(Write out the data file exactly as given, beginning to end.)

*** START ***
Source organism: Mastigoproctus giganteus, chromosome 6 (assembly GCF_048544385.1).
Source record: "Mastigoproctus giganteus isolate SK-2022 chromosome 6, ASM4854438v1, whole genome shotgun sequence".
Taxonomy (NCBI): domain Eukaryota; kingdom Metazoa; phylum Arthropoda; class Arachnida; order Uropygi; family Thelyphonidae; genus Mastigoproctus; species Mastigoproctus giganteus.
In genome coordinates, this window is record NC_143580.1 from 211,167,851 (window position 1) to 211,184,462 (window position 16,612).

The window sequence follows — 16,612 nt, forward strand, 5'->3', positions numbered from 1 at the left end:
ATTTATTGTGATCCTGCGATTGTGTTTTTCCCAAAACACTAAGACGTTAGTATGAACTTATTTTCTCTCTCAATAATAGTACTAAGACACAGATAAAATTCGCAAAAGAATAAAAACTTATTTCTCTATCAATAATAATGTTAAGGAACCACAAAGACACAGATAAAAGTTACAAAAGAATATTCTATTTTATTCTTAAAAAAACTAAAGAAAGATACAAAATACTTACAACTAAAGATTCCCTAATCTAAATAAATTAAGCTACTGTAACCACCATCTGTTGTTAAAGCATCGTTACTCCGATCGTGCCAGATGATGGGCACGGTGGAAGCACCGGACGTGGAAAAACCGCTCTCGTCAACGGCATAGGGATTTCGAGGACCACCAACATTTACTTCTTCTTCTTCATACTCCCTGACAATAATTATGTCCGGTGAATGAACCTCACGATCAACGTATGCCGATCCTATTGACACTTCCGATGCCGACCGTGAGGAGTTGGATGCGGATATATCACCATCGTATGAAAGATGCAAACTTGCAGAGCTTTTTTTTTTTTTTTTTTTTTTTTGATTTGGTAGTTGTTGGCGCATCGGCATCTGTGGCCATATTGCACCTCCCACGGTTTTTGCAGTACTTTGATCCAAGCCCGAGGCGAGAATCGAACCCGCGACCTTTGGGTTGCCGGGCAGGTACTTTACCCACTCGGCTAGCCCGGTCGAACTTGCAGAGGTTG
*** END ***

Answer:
Source organism: Mastigoproctus giganteus, chromosome 6 (assembly GCF_048544385.1).
Source record: "Mastigoproctus giganteus isolate SK-2022 chromosome 6, ASM4854438v1, whole genome shotgun sequence".
Taxonomy (NCBI): domain Eukaryota; kingdom Metazoa; phylum Arthropoda; class Arachnida; order Uropygi; family Thelyphonidae; genus Mastigoproctus; species Mastigoproctus giganteus.
In genome coordinates, this window is record NC_143580.1 from 211,167,851 (window position 1) to 211,184,462 (window position 16,612).

The window sequence follows — 16,612 nt, forward strand, 5'->3', positions numbered from 1 at the left end:
ATTTATTGTGATCCTGCGATTGTGTTTTTCCCAAAACACTAAGACGTTAGTATGAACTTATTTTCTCTCTCAATAATAGTACTAAGACACAGATAAAATTCGCAAAAGAATAAAAACTTATTTCTCTATCAATAATAATGTTAAGGAACCACAAAGACACAGATAAAAGTTACAAAAGAATATTCTATTTTATTCTTAAAAAAACTAAAGAAAGATACAAAATACTTACAACTAAAGATTCCCTAATCTAAATAAATTAAGCTACTGTAACCACCATCTGTTGTTAAAGCATCGTTACTCCGATCGTGCCAGATGATGGGCACGGTGGAAGCACCGGACGTGGAAAAACCGCTCTCGTCAACGGCATAGGGATTTCGAGGACCACCAACATTTACTTCTTCTTCTTCATACTCCCTGACAATAATTATGTCCGGTGAATGAACCTCACGATCAACGTATGCCGATCCTATTGACACTTCCGATGCCGACCGTGAGGAGTTGGATGCGGATATATCACCATCGTATGAAAGATGCAAACTTGCAGAGCTTTTTTTTTTTTTTTTTTTTTTTTGATTTGGTAGTTGTTGGCGCATCGGCATCTGTGGCCATATTGCACCTCCCACGGTTTTTGCAGTACTTTGATCCAAGCCCGAGGCGAGAATCGAACCCGCGACCTTTGGGTTGCCGGGCAGGTACTTTACCCACTCGGCTAGCCCGGTCGAACTTGCAGAGGTTG